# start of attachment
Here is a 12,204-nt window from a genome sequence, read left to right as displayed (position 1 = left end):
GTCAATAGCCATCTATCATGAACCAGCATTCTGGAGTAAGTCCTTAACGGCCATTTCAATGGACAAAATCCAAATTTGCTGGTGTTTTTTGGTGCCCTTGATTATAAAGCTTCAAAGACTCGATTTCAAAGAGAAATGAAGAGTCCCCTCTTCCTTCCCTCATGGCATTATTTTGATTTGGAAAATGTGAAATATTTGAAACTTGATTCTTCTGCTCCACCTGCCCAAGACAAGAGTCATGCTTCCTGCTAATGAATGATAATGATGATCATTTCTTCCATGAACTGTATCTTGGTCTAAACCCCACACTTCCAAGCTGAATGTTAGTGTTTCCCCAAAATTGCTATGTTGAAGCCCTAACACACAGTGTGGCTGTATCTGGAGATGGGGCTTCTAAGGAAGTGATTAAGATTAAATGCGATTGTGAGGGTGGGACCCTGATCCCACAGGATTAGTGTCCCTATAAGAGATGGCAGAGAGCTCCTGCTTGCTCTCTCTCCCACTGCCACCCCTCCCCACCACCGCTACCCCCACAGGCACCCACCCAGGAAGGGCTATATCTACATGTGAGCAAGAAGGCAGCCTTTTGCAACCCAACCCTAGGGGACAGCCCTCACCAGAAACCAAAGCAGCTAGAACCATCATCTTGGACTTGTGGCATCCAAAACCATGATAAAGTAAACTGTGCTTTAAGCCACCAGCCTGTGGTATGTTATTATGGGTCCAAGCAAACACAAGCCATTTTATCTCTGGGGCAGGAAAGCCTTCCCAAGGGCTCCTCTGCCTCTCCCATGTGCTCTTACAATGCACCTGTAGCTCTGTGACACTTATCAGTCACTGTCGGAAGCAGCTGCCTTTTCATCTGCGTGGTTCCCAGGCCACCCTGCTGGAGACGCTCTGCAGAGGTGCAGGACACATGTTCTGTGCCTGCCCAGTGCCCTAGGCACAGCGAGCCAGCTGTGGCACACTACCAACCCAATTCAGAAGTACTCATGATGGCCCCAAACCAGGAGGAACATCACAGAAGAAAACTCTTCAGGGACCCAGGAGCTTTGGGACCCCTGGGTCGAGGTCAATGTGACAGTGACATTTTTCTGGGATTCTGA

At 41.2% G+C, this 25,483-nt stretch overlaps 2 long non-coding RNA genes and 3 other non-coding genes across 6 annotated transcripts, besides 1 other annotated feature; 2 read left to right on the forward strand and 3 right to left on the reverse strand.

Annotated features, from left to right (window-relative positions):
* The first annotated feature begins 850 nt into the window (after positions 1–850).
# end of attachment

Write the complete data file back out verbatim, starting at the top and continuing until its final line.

Here is a 12,204-nt window from a genome sequence, read left to right as displayed (position 1 = left end):
GTCAATAGCCATCTATCATGAACCAGCATTCTGGAGTAAGTCCTTAACGGCCATTTCAATGGACAAAATCCAAATTTGCTGGTGTTTTTTGGTGCCCTTGATTATAAAGCTTCAAAGACTCGATTTCAAAGAGAAATGAAGAGTCCCCTCTTCCTTCCCTCATGGCATTATTTTGATTTGGAAAATGTGAAATATTTGAAACTTGATTCTTCTGCTCCACCTGCCCAAGACAAGAGTCATGCTTCCTGCTAATGAATGATAATGATGATCATTTCTTCCATGAACTGTATCTTGGTCTAAACCCCACACTTCCAAGCTGAATGTTAGTGTTTCCCCAAAATTGCTATGTTGAAGCCCTAACACACAGTGTGGCTGTATCTGGAGATGGGGCTTCTAAGGAAGTGATTAAGATTAAATGCGATTGTGAGGGTGGGACCCTGATCCCACAGGATTAGTGTCCCTATAAGAGATGGCAGAGAGCTCCTGCTTGCTCTCTCTCCCACTGCCACCCCTCCCCACCACCGCTACCCCCACAGGCACCCACCCAGGAAGGGCTATATCTACATGTGAGCAAGAAGGCAGCCTTTTGCAACCCAACCCTAGGGGACAGCCCTCACCAGAAACCAAAGCAGCTAGAACCATCATCTTGGACTTGTGGCATCCAAAACCATGATAAAGTAAACTGTGCTTTAAGCCACCAGCCTGTGGTATGTTATTATGGGTCCAAGCAAACACAAGCCATTTTATCTCTGGGGCAGGAAAGCCTTCCCAAGGGCTCCTCTGCCTCTCCCATGTGCTCTTACAATGCACCTGTAGCTCTGTGACACTTATCAGTCACTGTCGGAAGCAGCTGCCTTTTCATCTGCGTGGTTCCCAGGCCACCCTGCTGGAGACGCTCTGCAGAGGTGCAGGACACATGTTCTGTGCCTGCCCAGTGCCCTAGGCACAGCGAGCCAGCTGTGGCACACTACCAACCCAATTCAGAAGTACTCATGATGGCCCCAAACCAGGAGGAACATCACAGAAGAAAACTCTTCAGGGACCCAGGAGCTTTGGGACCCCTGGGTCGAGGTCAATGTGACAGTGACATTTTTCTGGGATTCTGA

At 41.2% G+C, this 25,483-nt stretch overlaps 2 long non-coding RNA genes and 3 other non-coding genes across 6 annotated transcripts, besides 1 other annotated feature; 2 read left to right on the forward strand and 3 right to left on the reverse strand.

Annotated features, from left to right (window-relative positions):
* The first annotated feature begins 850 nt into the window (after positions 1–850).